Police in America: Ensuring Accountability and Mitigating Racial Bias
Tentative Schedule of Events:
10:00 a.m. to 10:15 a.m. - Introductory Remarks
10:15 a.m.-11:00 a.m. Professor Peery introduction and presentation
11:00 a.m. to 12:15 p.m. - Litigation panel
12:15 p.m. to 12:45 p.m. - Attendees select lunch. A variety of meal options will be available in Thorne Lobby, and can be brought inside the auditorium for the keynote address.
12:45 p.m. to 1:45 p.m. - Professor Paul Butler keynote address
1:45 p.m. to 2:00 p.m. - Break
2:00 p.m. to 3:15 p.m. - Policy panel
3:15 p.m. - 3:30 p.m. - Break
3:30 p.m. to 4:45 p.m. - Organizing panel
4:45 p.m. - Concluding remarks
5:00 p.m. - Reception
A professor at the Georgetown University Law Center, and author of the widely-reviewed "Let's Get Free: A Hip-Hop Theory of Justice." Professor Butler is one of the nation's most frequently consulted scholars on issues of race and criminal justice.
This panel will discuss the role of civil and criminal litigation in bringing about accountability for police excesses and reform of flawed police practices.
- G. Flint Taylor, Founding Partner, People’s Law Office (Chicago, IL)
- Samuel E. Adam Jr., Founder of The Law Offices of Samuel E. Adam (Chicago, IL)
- Brigitt Keller, Executive Director, National Police Accountability Project (New York, NY)
- Craig B. Futterman, Clinical Professor, University of Chicago
- Jamie Kalven, Writer and Executive Director, Invisible Institute (Chicago)
This panel will explore various local and national policy initiatives aimed at reforming police conduct by improving police interactions with the community, ensuring citizen oversight of police activity, and decreasing arrest and incarceration rates, particularly of youth and people of color.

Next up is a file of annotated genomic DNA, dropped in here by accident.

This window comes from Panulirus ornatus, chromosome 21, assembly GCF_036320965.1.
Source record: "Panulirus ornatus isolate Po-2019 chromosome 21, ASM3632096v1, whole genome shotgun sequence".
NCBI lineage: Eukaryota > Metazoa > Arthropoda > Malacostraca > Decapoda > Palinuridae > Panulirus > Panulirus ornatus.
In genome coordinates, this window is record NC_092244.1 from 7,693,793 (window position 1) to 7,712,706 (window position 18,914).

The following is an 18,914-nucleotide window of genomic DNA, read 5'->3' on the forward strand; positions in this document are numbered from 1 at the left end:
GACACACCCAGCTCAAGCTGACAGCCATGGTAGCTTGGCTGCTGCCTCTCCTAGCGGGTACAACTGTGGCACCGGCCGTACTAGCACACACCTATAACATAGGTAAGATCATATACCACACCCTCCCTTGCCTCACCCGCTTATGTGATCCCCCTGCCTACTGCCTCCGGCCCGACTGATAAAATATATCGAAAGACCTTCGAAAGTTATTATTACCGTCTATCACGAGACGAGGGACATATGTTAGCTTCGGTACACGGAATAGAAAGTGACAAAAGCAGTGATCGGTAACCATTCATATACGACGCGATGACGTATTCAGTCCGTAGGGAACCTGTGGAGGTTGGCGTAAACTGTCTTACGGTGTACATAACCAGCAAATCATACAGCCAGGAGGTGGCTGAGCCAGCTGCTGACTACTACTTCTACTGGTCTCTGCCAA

- Ursula Price, Deputy Police Monitor, Independent Police Monitor (New Orleans, LA)
- Lisa Thurau, Founder and Executive Director, Strategies for Youth (Baltimore, MD)
- Kyung-Ji Rhee, Deputy Director, Center for NULeadership on Urban Solutions (New York, NY)
- Tracy Siska, Executive Director, Chicago Justice Project
During this panel, community organizers and attorneys will discuss how efforts to reform police practices fit into the broader struggle for racial justice. Panelists will discuss organizing theories of change, strategies, and tactics. Panelists will explore how attorneys and organizers working on police misconduct issues can develop collaborations that will help build long-term, sustainable movements.
- Page May, Organizer, We Charge Genocide (Chicago, IL)
- Joey Mogul, Partner, People’s Law Office (Chicago, IL)
- Thena Robinson Mock, Project Director of the Ending the Schoolhouse to Jailhouse Track Campaign (Washington, D.C.)
- Norris Henderson, Executive Director of Voice of the Ex-Offender (VOTE) (New Orleans, LA)